“There’s still a window of opportunity before he reaches two years of age,” she adds.

Gem’s Heart is part of the Philippine Coalition of Advocates for Nutrition Security (PhilCan), a network of organizations that is  pushing for the “First 1,000 Days” bill. It seeks to address malnutrition from the time the child is in the womb up until the child turns two. It proposes to give more resources to the National Nutrition Council and implement other existing nutrition laws more strongly such as the Milk Code and Food Fortification Laws.

Several versions of the bill are pending in both Houses of Congress.

The faces of malnutrition

Battling stigma in communities

One of the biggest barriers is the stigma of having a malnourished child.

“It implies that you have been very negligent as a parent,” Dr. Tejare says.

Because of this, many parents would rather not seek medical treatment for their children because they feel they will be blamed for the situation,” she says.

Roger is one of those parents. Upon hearing Emmanuel’s diagnosis, Roger walked out of the barangay hall, sons in tow, without waiting for the older one’s turn at the weighing scale.

Malakas pong kumain ito. Wala itong problema. (He eats a lot. He does not have any problem),” Roger says of Emmanuel’s brother.

This mindset, Dr. Tejare says, has to change.

The first step is to avoid calling them ‘malnourished children’ because the branding stays with them all their lives.

“We’d rather call them ‘kulang sa timbang‘ (underweight) because it’s a bit positive, meaning that if you get to improve the weight, we could bring back these children into good health.”

One such solution is to give children like Emmanuel ready-to-use therapeutic food (RUTF), more commonly known as Plumpy’Nut. This is what humanitarian aid organizations distribute in Africa and areas where many children are suffering from malnutrition.

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Ready-to-use therapeutic food (RUTF), more commonly known as Plumpy’Nut, is not only for emergency situations. The government will distribute 50,000 boxes of them to treat children with severe acute malnutrition, initially in 17 provinces this year. Photo by Che de los Reyes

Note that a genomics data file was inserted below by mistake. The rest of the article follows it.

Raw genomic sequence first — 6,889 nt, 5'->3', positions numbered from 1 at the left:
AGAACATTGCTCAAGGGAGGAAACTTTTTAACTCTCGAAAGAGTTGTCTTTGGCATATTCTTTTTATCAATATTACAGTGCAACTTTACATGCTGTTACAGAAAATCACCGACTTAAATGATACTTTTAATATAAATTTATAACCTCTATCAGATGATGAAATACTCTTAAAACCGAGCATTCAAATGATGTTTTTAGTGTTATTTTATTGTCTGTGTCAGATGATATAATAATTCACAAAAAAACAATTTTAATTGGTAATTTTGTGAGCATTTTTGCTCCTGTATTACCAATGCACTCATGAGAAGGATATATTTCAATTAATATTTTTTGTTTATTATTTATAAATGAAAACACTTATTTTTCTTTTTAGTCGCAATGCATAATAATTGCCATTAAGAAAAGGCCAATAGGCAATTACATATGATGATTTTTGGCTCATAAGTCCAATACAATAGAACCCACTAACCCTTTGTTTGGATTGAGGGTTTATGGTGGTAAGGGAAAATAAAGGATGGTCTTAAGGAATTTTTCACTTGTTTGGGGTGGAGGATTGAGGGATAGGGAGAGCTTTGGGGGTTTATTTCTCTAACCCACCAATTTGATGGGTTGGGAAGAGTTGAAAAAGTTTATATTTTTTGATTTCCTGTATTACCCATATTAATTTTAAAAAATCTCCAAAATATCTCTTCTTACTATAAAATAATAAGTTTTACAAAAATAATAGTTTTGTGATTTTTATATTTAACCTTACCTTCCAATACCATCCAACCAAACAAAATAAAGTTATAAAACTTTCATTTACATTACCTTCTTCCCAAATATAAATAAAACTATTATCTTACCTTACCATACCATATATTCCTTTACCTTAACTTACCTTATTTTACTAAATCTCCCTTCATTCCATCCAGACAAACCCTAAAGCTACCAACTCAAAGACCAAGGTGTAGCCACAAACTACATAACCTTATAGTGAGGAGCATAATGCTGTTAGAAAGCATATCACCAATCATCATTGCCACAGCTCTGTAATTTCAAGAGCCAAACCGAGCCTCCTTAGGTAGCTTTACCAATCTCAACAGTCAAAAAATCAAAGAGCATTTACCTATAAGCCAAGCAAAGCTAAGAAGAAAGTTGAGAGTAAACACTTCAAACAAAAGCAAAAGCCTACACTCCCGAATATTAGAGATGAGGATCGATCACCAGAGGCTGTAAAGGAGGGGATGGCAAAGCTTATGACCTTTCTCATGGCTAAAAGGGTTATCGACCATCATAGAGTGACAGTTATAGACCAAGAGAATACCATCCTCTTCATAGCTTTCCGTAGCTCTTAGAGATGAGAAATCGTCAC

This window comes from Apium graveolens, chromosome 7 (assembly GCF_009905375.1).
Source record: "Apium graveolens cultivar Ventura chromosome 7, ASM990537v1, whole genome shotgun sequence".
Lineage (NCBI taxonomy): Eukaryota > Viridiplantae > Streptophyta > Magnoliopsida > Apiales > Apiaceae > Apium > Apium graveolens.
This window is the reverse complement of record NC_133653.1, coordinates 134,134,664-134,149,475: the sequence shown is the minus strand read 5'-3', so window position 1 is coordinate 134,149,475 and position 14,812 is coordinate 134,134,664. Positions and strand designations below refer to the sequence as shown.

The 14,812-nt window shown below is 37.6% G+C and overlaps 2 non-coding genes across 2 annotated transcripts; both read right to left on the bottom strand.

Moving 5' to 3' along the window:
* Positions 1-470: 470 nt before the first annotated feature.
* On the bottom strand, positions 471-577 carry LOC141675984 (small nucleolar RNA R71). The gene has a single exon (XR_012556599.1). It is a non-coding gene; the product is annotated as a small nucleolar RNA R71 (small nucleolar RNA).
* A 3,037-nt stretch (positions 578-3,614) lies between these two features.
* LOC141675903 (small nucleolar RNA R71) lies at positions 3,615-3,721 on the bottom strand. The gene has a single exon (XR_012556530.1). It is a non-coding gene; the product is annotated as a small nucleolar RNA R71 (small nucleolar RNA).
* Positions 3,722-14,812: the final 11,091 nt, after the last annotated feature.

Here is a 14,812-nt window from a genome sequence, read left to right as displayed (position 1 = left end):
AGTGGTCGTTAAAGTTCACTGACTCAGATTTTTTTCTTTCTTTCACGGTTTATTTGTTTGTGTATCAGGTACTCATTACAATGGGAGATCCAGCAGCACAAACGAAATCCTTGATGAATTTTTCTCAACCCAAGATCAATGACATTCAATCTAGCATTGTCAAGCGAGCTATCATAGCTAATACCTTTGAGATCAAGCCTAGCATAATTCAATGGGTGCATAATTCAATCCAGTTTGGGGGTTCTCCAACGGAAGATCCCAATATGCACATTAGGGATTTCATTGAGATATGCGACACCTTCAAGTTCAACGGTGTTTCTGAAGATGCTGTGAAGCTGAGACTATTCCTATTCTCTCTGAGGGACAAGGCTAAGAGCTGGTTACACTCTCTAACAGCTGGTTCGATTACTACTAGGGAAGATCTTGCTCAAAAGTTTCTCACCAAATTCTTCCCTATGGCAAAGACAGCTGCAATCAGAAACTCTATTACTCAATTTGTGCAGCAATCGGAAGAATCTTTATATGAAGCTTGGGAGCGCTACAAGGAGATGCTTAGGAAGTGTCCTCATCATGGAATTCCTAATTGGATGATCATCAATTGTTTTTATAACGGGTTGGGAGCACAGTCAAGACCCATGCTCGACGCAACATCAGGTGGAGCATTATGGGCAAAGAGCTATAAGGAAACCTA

The Department of Health (DOH) will begin distributing 50,000 boxes of RUTF, worth P145 million, in March, Dr. Anthony Calibo, head of the agency’s Family Health Office, says.

The recipients are 38,289 children with severe acute malnutrition from six months and before they turn five. The DOH targets 17 provinces this year, and another 21 provinces next year.

These provinces have the highest rates of acute malnutrition, are vulnerable to natural calamities and disasters, and have high rates of poverty, Dr. Calibo says.

This is all part of a program called Philippine Integrated Management of Severe Acute Malnutrition, which relies on strong community involvement. For children with less severe malnutrition, the solution is a feeding program to supplement their food intake at home (watch related video: Feeding 700 students every day).

“We encourage parents, even those neighbors who see these cases, to help these families seek consultation because there is treatment. There is hope,” Dr. Tejare says.

Roger is thankful that Gem’s Heart Foundation is helping him seek treatment for Emmanuel.

Because right now, he has no other option but wait for his wife to get well, come home, and take care of the kids. Only then could he get back on his pedicab and bring food on the table.


Signs and treatment of malnutrition

Parents of children whose weight and height have not yet been assessed by a health care provider should look out for the following:

Lack of appetite

– Health care providers will administer an appetite test, where they give a child RUTF and count the number of mouthfuls that the child takes within an hour.

Treatment:

– A child that has good appetite will be given RUTF as an outpatient treatment

– A child with no appetite warrants in-patient care

Lack of appetite plus any sickness such as diarrhea

The child should be treated in a health facility, such as those for Community-based Management of Acute Malnutrition in 17 priority provinces.

Treatment:

-The child will be given therapeutic milk that is appropriate to the phase of treatment.

For more information about malnutrition, contact PhilCan at (+632) 3747618 local 213 or visit facebook.com/philcan

For more information about treating malnutrition, visit Action Against Hunger’s website at actionagainsthunger.org or contact the Department of Health’s Family Health Office at (+632) 651-7800

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95 Filipino children die every day from malnutrition